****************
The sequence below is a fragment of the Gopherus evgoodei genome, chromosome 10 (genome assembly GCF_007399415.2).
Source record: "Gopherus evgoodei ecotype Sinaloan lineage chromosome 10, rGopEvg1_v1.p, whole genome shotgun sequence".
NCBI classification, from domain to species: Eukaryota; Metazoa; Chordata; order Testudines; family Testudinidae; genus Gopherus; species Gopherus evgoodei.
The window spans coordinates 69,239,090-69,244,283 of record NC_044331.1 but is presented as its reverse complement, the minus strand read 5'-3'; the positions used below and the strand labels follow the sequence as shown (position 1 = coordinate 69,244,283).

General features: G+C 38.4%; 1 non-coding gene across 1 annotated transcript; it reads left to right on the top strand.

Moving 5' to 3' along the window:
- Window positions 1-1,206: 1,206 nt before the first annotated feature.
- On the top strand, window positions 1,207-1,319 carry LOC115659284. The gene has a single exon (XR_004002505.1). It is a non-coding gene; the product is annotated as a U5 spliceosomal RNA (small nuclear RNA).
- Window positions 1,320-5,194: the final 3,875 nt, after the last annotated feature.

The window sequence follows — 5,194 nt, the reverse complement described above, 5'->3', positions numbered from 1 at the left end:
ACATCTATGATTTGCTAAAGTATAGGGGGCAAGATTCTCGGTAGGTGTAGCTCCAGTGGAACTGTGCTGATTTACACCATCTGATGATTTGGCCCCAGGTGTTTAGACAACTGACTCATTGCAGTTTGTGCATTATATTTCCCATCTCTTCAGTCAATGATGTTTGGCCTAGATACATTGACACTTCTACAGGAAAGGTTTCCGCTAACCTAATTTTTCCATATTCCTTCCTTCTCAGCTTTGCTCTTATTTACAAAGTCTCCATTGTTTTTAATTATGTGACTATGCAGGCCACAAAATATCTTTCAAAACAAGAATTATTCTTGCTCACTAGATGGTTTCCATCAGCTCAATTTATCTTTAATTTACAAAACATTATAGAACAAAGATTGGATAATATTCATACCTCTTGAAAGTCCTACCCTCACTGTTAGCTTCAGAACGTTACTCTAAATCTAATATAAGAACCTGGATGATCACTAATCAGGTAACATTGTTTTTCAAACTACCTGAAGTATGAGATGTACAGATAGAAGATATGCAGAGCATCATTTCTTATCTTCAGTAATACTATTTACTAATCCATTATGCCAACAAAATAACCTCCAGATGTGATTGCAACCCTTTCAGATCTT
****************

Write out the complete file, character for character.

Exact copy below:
The sequence below is a fragment of the Gopherus evgoodei genome, chromosome 10 (genome assembly GCF_007399415.2).
Source record: "Gopherus evgoodei ecotype Sinaloan lineage chromosome 10, rGopEvg1_v1.p, whole genome shotgun sequence".
NCBI classification, from domain to species: Eukaryota; Metazoa; Chordata; order Testudines; family Testudinidae; genus Gopherus; species Gopherus evgoodei.
The window spans coordinates 69,239,090-69,244,283 of record NC_044331.1 but is presented as its reverse complement, the minus strand read 5'-3'; the positions used below and the strand labels follow the sequence as shown (position 1 = coordinate 69,244,283).

General features: G+C 38.4%; 1 non-coding gene across 1 annotated transcript; it reads left to right on the top strand.

Moving 5' to 3' along the window:
- Window positions 1-1,206: 1,206 nt before the first annotated feature.
- On the top strand, window positions 1,207-1,319 carry LOC115659284. The gene has a single exon (XR_004002505.1). It is a non-coding gene; the product is annotated as a U5 spliceosomal RNA (small nuclear RNA).
- Window positions 1,320-5,194: the final 3,875 nt, after the last annotated feature.

The window sequence follows — 5,194 nt, the reverse complement described above, 5'->3', positions numbered from 1 at the left end:
ACATCTATGATTTGCTAAAGTATAGGGGGCAAGATTCTCGGTAGGTGTAGCTCCAGTGGAACTGTGCTGATTTACACCATCTGATGATTTGGCCCCAGGTGTTTAGACAACTGACTCATTGCAGTTTGTGCATTATATTTCCCATCTCTTCAGTCAATGATGTTTGGCCTAGATACATTGACACTTCTACAGGAAAGGTTTCCGCTAACCTAATTTTTCCATATTCCTTCCTTCTCAGCTTTGCTCTTATTTACAAAGTCTCCATTGTTTTTAATTATGTGACTATGCAGGCCACAAAATATCTTTCAAAACAAGAATTATTCTTGCTCACTAGATGGTTTCCATCAGCTCAATTTATCTTTAATTTACAAAACATTATAGAACAAAGATTGGATAATATTCATACCTCTTGAAAGTCCTACCCTCACTGTTAGCTTCAGAACGTTACTCTAAATCTAATATAAGAACCTGGATGATCACTAATCAGGTAACATTGTTTTTCAAACTACCTGAAGTATGAGATGTACAGATAGAAGATATGCAGAGCATCATTTCTTATCTTCAGTAATACTATTTACTAATCCATTATGCCAACAAAATAACCTCCAGATGTGATTGCAACCCTTTCAGATCTT